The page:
Complex adaptive systems (cas), including ecosystems, governments, biological cells, and markets, are characterized by intricate hierarchical arrangements of boundaries and signals. In ecosystems, for example, niches act as semi-permeable boundaries, and smells and visual patterns serve as signals; governments have departmental hierarchies with memoranda acting as signals; and so it is with other cas. Despite a wealth of data and descriptions concerning different cas, there remain many unanswered questions about "steering" these systems.
Multiagent systems are made up of multiple interacting intelligent agents—computational entities to some degree autonomous and able to cooperate, compete, communicate, act flexibly, and exercise control over their behavior within the frame of their objectives. They are the enabling technology for a wide range of advanced applications relying on distributed and parallel processing of data, information, and knowledge relevant in domains ranging from industrial manufacturing to e-commerce to health care.
One of the enduring concerns of moral philosophy is deciding who or what is deserving of ethical consideration. Much recent attention has been devoted to the "animal question"—consideration of the moral status of nonhuman animals. In this book, David Gunkel takes up the "machine question": whether and to what extent intelligent and autonomous machines of our own making can be considered to have legitimate moral responsibilities and any legitimate claim to moral consideration.
In development for thirty years, Soar is a general cognitive architecture that integrates knowledge-intensive reasoning, reactive execution, hierarchical reasoning, planning, and learning from experience, with the goal of creating a general computational system that has the same cognitive abilities as humans. In contrast, most AI systems are designed to solve only one type of problem, such as playing chess, searching the Internet, or scheduling aircraft departures.
When we play the ancient and noble game of chess, we grapple with ideas about honesty, deceitfulness, bravery, fear, aggression, beauty, and creativity, which echo (or allow us to depart from) the attitudes we take in our daily lives. Chess is an activity in which we deploy almost all our available cognitive resources; therefore, it makes an ideal laboratory for investigation into the workings of the mind. Indeed, research into artificial intelligence (AI) has used chess as a model for intelligent behavior since the 1950s.
The capacity to think about our own thinking may lie at the heart of what it means to be both human and intelligent. Philosophers and cognitive scientists have investigated these matters for many years. Researchers in artificial intelligence have gone further, attempting to implement actual machines that mimic, simulate, and perhaps even replicate this capacity, called metareasoning. In this volume, leading authorities offer a variety of perspectives—drawn from philosophy, cognitive psychology, and computer science—on reasoning about the reasoning process.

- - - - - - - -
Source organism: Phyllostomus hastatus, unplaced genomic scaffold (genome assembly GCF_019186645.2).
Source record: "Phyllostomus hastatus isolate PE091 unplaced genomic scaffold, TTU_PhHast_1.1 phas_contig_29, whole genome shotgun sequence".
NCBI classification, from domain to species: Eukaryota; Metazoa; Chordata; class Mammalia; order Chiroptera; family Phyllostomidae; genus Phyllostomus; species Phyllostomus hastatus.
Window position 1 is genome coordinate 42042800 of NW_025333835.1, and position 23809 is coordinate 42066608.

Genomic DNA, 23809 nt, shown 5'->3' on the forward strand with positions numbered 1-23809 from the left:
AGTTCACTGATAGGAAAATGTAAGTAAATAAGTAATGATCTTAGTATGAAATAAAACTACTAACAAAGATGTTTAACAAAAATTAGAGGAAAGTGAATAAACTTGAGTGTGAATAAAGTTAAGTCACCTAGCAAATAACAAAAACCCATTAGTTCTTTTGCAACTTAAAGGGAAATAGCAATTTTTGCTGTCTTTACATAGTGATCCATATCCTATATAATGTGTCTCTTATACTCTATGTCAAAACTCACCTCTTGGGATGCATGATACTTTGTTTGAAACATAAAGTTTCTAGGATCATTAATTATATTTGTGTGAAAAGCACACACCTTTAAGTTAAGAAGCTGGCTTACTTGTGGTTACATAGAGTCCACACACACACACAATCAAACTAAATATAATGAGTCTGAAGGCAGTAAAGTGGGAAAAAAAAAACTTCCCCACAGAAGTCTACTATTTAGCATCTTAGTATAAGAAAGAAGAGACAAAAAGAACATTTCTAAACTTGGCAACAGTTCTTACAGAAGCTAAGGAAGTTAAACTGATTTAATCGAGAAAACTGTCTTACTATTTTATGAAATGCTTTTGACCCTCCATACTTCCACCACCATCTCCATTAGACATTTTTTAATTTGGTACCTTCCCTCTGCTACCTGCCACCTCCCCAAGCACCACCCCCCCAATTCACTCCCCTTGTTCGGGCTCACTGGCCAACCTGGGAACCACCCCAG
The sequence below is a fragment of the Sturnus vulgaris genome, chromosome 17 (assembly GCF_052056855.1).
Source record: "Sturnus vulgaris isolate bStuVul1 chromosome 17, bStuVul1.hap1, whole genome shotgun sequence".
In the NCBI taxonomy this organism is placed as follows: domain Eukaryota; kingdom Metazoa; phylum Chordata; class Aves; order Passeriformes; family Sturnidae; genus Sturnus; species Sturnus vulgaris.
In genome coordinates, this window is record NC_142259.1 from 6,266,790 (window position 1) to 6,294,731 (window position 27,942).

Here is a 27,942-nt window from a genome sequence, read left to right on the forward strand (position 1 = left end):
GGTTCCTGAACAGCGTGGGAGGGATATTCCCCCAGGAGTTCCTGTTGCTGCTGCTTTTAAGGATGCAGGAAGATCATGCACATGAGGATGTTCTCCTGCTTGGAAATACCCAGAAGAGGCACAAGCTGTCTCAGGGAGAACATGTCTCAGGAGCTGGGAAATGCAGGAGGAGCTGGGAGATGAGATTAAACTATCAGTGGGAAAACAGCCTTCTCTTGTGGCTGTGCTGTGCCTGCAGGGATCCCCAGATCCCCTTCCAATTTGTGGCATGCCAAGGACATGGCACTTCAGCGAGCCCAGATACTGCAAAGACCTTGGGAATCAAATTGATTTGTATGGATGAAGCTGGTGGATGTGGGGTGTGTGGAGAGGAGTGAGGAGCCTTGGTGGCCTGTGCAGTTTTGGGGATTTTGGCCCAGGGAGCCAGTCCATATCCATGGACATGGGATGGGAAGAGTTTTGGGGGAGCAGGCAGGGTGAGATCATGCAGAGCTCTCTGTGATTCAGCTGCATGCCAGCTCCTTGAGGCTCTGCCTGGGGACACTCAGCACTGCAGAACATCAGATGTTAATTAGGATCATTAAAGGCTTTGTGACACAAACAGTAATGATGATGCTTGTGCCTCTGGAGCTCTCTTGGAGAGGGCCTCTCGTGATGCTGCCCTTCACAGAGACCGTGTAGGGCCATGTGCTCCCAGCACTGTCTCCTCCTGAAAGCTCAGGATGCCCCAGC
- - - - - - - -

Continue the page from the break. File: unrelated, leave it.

Mobile robots range from the Mars Pathfinder mission's teleoperated Sojourner to the cleaning robots in the Paris Metro. This text offers students and other interested readers an introduction to the fundamentals of mobile robotics, spanning the mechanical, motor, sensory, perceptual, and cognitive layers the field comprises. The text focuses on mobility itself, offering an overview of the mechanisms that allow a mobile robot to move through a real world environment to perform its tasks, including locomotion, sensing, localization, and motion planning.
In The Allure of Machinic Life, John Johnston examines new forms of nascent life that emerge through technical interactions within human-constructed environments--“machinic life”--in the sciences of cybernetics, artificial life, and artificial intelligence. With the development of such research initiatives as the evolution of digital organisms, computer immune systems, artificial protocells, evolutionary robotics, and swarm systems, Johnston argues, machinic life has achieved a complexity and autonomy worthy of study in its own right.
Online decision making under uncertainty and time constraints represents one of the most challenging problems for robust intelligent agents. In an increasingly dynamic, interconnected, and real-time world, intelligent systems must adapt dynamically to uncertainties, update existing plans to accommodate new requests and events, and produce high-quality decisions under severe time constraints.
Today, when computing is pervasive and deployed over a range of devices by a multiplicity of users, we need to develop computer software to interact with both the ever-increasing complexity of the technical world and the growing fluidity of social organizations. The Art of Agent-Oriented Modeling presents a new conceptual model for developing software systems that are open, intelligent, and adaptive. It describes an approach for modeling complex systems that consist of people, devices, and software agents in a changing environment (sometimes known as distributed sociotechnical systems).